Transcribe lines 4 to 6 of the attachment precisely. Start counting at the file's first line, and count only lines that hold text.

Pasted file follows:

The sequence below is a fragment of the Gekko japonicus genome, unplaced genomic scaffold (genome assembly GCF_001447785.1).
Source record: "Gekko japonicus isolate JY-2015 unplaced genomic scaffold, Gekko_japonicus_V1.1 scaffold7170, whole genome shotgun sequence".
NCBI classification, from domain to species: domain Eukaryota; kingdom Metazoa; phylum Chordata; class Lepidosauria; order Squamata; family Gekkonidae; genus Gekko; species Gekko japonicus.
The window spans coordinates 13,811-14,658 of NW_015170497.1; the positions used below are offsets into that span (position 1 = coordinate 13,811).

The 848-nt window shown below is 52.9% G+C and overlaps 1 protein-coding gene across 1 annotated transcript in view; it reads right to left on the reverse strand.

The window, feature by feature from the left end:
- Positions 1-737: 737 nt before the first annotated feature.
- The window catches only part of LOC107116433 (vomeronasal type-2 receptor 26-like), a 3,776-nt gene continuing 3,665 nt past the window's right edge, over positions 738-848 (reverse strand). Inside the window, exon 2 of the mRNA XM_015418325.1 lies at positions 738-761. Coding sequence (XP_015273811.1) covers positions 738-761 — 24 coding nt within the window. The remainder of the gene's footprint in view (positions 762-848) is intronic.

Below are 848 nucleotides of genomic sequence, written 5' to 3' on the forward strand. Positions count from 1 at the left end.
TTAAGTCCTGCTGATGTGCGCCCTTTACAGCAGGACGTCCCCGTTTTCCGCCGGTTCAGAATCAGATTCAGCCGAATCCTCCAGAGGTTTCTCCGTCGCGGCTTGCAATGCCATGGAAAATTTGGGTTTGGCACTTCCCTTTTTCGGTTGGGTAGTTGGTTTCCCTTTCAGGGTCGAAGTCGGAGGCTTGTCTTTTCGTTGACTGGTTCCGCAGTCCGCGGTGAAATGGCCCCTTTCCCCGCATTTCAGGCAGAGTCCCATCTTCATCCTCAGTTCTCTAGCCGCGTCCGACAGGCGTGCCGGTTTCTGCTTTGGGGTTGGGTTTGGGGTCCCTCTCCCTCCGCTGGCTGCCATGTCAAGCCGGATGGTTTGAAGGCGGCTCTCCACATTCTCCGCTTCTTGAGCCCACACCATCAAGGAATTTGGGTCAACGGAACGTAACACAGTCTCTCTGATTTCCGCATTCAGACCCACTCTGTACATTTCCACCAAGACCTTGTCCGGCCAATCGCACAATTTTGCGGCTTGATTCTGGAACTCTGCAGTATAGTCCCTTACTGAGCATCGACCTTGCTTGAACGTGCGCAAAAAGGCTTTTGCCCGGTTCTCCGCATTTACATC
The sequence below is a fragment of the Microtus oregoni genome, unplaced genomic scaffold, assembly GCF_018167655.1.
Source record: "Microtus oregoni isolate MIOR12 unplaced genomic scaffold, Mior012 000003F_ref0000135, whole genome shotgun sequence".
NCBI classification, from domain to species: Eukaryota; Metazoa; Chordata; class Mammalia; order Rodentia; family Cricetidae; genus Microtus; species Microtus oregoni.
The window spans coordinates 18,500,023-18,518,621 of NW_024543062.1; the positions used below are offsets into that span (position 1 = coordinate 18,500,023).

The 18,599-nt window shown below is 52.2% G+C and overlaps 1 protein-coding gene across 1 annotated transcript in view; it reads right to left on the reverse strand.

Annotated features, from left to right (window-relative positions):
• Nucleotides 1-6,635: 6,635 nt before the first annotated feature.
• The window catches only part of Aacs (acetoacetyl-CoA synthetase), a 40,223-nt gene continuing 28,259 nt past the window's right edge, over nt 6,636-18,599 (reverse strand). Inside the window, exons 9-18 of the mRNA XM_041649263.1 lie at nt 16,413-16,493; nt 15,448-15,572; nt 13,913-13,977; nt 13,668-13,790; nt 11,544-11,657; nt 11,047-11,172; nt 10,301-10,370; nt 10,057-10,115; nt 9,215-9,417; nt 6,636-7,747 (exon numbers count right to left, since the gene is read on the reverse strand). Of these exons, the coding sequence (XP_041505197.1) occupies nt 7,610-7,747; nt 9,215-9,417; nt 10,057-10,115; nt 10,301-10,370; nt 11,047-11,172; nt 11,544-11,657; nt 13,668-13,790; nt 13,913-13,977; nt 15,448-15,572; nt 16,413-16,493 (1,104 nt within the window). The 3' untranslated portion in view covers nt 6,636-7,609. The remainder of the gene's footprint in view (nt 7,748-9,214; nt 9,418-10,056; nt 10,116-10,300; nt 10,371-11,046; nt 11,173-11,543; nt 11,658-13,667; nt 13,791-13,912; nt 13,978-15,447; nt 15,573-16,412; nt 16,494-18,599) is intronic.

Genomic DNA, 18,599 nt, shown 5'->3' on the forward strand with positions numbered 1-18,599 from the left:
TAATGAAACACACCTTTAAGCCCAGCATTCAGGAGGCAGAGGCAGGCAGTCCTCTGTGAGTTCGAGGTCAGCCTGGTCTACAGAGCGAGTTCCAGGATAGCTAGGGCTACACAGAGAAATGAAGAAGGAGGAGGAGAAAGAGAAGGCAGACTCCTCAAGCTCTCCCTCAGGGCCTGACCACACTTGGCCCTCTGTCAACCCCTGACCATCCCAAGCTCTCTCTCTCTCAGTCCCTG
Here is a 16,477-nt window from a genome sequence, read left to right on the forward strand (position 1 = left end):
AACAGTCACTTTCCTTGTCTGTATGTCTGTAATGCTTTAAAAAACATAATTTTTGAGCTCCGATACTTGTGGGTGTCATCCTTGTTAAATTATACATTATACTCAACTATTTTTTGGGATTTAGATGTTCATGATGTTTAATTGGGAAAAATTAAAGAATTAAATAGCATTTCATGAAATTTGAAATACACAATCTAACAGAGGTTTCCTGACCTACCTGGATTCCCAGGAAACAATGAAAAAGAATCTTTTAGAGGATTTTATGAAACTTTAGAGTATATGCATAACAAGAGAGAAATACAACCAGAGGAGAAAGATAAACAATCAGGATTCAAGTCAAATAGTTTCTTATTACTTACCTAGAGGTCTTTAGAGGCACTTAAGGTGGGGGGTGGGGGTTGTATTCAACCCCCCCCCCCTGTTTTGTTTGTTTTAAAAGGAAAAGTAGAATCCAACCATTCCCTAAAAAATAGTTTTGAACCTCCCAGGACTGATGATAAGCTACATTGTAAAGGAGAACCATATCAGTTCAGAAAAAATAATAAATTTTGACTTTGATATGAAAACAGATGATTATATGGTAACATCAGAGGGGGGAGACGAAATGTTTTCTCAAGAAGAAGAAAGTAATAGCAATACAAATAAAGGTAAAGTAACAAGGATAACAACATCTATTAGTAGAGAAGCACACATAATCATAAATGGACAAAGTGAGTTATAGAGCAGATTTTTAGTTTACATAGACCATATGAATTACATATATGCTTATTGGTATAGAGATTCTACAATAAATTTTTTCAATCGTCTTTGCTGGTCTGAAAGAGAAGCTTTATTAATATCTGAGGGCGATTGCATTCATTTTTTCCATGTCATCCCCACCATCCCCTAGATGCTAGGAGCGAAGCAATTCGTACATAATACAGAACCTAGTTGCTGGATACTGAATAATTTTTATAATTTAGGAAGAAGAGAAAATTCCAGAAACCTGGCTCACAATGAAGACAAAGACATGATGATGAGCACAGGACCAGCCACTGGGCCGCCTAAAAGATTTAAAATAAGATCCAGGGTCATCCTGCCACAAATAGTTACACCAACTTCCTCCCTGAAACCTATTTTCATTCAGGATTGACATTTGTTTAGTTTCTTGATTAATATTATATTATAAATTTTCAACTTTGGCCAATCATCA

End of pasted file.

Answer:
The window spans coordinates 13,811-14,658 of NW_015170497.1; the positions used below are offsets into that span (position 1 = coordinate 13,811).

The 848-nt window shown below is 52.9% G+C and overlaps 1 protein-coding gene across 1 annotated transcript in view; it reads right to left on the reverse strand.

The window, feature by feature from the left end: